Directed by Martin Scorsese, this 2013 film stars Leonardi DiCaprio, Jonah Hill, Margot Robbie, and Matthew McConaughey, to name just a few. The story centers around Jordan Belfort, played by DiCaprio, a casualty of the crash of 1987 who is forced to take a job at a boiler room brokerage firm selling penny stocks. A gifted salesman, Jordan makes a respectable fortune and, in the process, conjures up a pump and dump scheme that lends well to his hard selling tactics. Jordan names his firm Stratton Oakmont to dupe investors into thinking that the firm has had a long-established history.
In the end, Jordan is convicted for money laundering and securities fraud and spends nearly two years in federal prison. But unlike Boiler Room before it, The Wolf of Wall Street was inspired by the real life story of Belfort, and although some of the accuracy of the Hollywood portrayal has been called into question, the drama still carries on; this past January Belfort sued the film’s producers for $300 million, saying he was “kept from fully exploiting the rights to his story,” according to a report from the Independent.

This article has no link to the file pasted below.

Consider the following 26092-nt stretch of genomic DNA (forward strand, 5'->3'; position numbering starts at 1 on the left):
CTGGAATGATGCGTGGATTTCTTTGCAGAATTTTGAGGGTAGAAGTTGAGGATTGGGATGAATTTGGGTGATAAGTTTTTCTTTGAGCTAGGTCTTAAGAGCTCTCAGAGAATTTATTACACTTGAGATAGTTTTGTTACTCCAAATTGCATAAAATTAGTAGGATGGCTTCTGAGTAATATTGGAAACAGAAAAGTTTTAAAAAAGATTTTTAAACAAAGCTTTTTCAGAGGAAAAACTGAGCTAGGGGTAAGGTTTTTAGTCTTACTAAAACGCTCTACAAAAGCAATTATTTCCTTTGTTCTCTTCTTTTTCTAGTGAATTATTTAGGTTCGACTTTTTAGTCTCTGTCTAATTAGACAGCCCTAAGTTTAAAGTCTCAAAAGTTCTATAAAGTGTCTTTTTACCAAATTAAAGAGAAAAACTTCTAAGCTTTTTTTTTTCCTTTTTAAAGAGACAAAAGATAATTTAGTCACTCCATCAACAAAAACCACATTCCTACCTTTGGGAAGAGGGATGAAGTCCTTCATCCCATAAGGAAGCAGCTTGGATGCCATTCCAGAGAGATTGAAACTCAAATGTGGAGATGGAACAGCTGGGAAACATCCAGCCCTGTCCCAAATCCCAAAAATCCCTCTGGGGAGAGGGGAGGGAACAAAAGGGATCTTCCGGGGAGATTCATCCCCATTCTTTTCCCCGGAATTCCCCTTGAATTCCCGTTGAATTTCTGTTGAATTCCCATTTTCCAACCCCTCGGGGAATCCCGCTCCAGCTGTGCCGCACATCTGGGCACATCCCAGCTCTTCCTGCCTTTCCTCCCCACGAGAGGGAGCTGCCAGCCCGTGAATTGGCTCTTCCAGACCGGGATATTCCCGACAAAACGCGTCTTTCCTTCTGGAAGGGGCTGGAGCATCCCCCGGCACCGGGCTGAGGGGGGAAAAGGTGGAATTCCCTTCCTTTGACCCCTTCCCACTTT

“The Wolf of Wall Street” is currently available on: FandangoNow, FX, Google Play, iTunes, Microsoft Store, Prime Video, Vudu, and YouTube .
Wall Street (1987)
What can one say about “Wall Street”? It is the granddaddy of the white-collar crime film subgenre. For better or worse it launched an uncountable number of careers and cast the real Wall Street into a new public light—one that’s followed it for the more than 30 years since. Without “Wall Street,” there probably would be no Ben Younger’s “Boiler Room” or Martin Scorcese’s “The Wolf of Wall Street.”